The Meaning of Staff Day
The Staff Day Committee asked me to say a few words to begin Staff Day. Here are those words:
"I'd love to go to Staff Day. Really I would. But I'm just too busy."
We are busy people. In this past year we have dealt with a record 40 Hour Famine; installed a new computer system; created a new organisational group - the Donor Development Group; developed Donor Service Teams based on geographical groupings of supporters and incorporated a wide range of functions into each team. We have sent people out to the four corners of the world. They have come back with stories from bed bugs in Bali to Zulu zebras in Zimbabwe. We designed, produced, broadcast and captured the response from two national television specials. And we have done much more besides. Each one of us has played a part in the biggest and busiest year in the history of World Vision of Australia.
According to the accountants, that year finished yesterday. A new year of reckoning begins today. A new year of plans and budgets.
But you and I know that we didn't wipe the slate clean when we left the office last Friday. We didn't complete all the work on our desks, nor did we sweep it away into the waste paper basket so we could begin afresh on the 1st October.
We do not start the new World Vision year with time on our hands. We do not have the luxury of leisure. Yet here we are. The office is closed. We have asked our customers to wait for one day while we meet here, away from our regular, routine work. Are we crazy or what?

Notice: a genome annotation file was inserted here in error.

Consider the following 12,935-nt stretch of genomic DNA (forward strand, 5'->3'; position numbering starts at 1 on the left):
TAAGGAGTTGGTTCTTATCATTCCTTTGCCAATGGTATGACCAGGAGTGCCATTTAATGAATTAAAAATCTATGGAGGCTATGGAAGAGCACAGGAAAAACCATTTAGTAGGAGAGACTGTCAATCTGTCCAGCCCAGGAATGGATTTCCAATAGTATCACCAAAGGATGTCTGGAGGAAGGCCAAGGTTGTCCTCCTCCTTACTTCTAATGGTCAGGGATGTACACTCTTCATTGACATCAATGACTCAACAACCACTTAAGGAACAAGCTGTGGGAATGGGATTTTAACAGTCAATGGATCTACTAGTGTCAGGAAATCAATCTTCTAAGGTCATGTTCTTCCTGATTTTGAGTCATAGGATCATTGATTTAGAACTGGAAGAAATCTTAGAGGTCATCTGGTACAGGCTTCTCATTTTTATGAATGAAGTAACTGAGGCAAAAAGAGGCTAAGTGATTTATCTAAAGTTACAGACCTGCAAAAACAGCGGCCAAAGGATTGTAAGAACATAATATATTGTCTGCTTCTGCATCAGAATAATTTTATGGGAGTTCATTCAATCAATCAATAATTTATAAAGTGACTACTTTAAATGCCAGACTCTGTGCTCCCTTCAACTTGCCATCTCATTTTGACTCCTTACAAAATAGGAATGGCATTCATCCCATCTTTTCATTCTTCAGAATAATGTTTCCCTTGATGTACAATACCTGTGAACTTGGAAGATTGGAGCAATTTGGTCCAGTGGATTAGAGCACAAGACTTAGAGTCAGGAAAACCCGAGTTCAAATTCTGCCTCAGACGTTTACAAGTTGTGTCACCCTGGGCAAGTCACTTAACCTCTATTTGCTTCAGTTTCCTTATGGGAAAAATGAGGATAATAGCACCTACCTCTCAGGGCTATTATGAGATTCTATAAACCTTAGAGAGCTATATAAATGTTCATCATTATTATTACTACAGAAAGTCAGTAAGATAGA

The example of Jesus
If we are crazy we are in good company.
Jesus Christ packed more productive activity into three or four years of full time work than any of us could pack into a lifetime. Jesus was a busy man. Every place he went, great crowds followed him. Jesus knew who his customers were. He spent a lot of time with them.
But by no means can we say that Jesus spent time only with his customers. Jesus understood the importance of leading a balanced life. He knew that he could only be effective if he also spent time away from the action. Jesus knew the importance of balancing action with reflection. Jesus understood that work needs to be balanced with play, and that activity must be balanced with learning.
In Luke's gospel we find many references to Jesus withdrawing from the crowds to be alone (see Luke 4:42 and 9:10).
What did a retreat mean for Jesus?
The first thing we notice is that Jesus withdrew from his ordinary work and his regular customers to pray (Luke 5:16 and 6:12).
He also took time to rest (Luke 8:22). Jesus knew, as Arch Hart reminded us during this past year that every person needs adequate rest to be a fully effective person.
Learning and Training.
The other thing Jesus takes time out to attend to is to train and motivate his disciples. He spends a lot of time alone with his staff.
In Luke 9:18 we read how Jesus interrupts his private prayers to discuss his Divinity with his disciples privately (see also 10:23, 11:1, 18:31 and Mark 4:34).
And, of course in 9:28 there is the wonderful episode called The Transfiguration which involved three of his senior people, Peter, John and James. For these three men this was one of their most powerful spiritual experiences.
I have often wondered what the other disciples thought about Jesus taking his four senior managers and going off to a mountain for a day's retreat. I wonder if they thought it was a waste of time. Did they grumble about Jesus, Peter, John and James going off to boys' camp for the day? There was so much work to do. So many people that they were knocking holes in the roof just to see Jesus. Yet Jesus took a whole day out.
The story of the Transfiguration is important for us today at Staff Day, because it reminds us that time-out is an essential part of being effective as people and as an organisation. And also that there is a balance to be struck.